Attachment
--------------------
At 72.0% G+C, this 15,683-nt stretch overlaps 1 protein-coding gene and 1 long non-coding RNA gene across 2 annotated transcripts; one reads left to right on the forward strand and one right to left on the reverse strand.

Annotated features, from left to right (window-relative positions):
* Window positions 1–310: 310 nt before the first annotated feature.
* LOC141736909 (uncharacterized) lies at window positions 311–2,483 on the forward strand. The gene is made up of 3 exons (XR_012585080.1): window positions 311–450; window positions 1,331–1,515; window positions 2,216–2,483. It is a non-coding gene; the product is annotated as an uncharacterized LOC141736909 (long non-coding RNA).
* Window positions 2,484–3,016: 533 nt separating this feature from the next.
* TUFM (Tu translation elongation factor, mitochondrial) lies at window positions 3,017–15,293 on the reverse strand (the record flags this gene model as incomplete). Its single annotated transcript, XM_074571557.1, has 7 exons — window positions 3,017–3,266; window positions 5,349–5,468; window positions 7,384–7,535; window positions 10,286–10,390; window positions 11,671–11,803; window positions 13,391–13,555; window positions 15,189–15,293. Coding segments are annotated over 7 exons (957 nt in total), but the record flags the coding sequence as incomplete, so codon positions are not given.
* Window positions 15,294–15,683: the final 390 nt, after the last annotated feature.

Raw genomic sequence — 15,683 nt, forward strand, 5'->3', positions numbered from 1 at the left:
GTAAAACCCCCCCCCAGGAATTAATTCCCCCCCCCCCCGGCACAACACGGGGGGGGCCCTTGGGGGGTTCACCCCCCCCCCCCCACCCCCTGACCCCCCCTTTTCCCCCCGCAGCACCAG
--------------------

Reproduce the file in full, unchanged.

At 72.0% G+C, this 15,683-nt stretch overlaps 1 protein-coding gene and 1 long non-coding RNA gene across 2 annotated transcripts; one reads left to right on the forward strand and one right to left on the reverse strand.

Annotated features, from left to right (window-relative positions):
* Window positions 1–310: 310 nt before the first annotated feature.
* LOC141736909 (uncharacterized) lies at window positions 311–2,483 on the forward strand. The gene is made up of 3 exons (XR_012585080.1): window positions 311–450; window positions 1,331–1,515; window positions 2,216–2,483. It is a non-coding gene; the product is annotated as an uncharacterized LOC141736909 (long non-coding RNA).
* Window positions 2,484–3,016: 533 nt separating this feature from the next.
* TUFM (Tu translation elongation factor, mitochondrial) lies at window positions 3,017–15,293 on the reverse strand (the record flags this gene model as incomplete). Its single annotated transcript, XM_074571557.1, has 7 exons — window positions 3,017–3,266; window positions 5,349–5,468; window positions 7,384–7,535; window positions 10,286–10,390; window positions 11,671–11,803; window positions 13,391–13,555; window positions 15,189–15,293. Coding segments are annotated over 7 exons (957 nt in total), but the record flags the coding sequence as incomplete, so codon positions are not given.
* Window positions 15,294–15,683: the final 390 nt, after the last annotated feature.

Raw genomic sequence — 15,683 nt, forward strand, 5'->3', positions numbered from 1 at the left:
GTAAAACCCCCCCCCAGGAATTAATTCCCCCCCCCCCCGGCACAACACGGGGGGGGCCCTTGGGGGGTTCACCCCCCCCCCCCCACCCCCTGACCCCCCCTTTTCCCCCCGCAGCACCAG